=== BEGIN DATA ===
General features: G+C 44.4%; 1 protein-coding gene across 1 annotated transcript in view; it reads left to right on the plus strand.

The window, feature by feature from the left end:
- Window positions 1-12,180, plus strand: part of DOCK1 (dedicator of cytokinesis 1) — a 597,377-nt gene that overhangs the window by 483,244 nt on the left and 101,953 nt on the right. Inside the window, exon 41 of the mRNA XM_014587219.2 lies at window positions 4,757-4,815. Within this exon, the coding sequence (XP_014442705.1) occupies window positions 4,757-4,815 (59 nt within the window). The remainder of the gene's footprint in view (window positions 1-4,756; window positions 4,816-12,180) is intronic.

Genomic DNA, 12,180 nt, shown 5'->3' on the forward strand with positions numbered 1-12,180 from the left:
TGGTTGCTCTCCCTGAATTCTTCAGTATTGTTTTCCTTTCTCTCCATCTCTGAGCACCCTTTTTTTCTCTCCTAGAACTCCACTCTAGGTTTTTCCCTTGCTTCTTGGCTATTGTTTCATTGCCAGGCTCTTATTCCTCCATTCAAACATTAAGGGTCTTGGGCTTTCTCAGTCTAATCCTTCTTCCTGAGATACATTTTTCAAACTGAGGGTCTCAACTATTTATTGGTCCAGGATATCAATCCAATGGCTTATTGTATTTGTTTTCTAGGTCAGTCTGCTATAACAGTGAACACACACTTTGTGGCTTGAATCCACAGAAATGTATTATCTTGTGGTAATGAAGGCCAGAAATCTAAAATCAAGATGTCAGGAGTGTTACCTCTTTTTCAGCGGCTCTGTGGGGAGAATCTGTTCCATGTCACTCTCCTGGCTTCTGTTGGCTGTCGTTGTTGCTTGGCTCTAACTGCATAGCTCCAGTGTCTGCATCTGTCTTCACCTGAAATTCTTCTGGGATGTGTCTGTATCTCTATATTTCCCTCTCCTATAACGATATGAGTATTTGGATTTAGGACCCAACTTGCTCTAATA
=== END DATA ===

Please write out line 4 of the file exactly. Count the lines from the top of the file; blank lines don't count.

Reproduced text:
Genomic DNA, 12,180 nt, shown 5'->3' on the forward strand with positions numbered 1-12,180 from the left: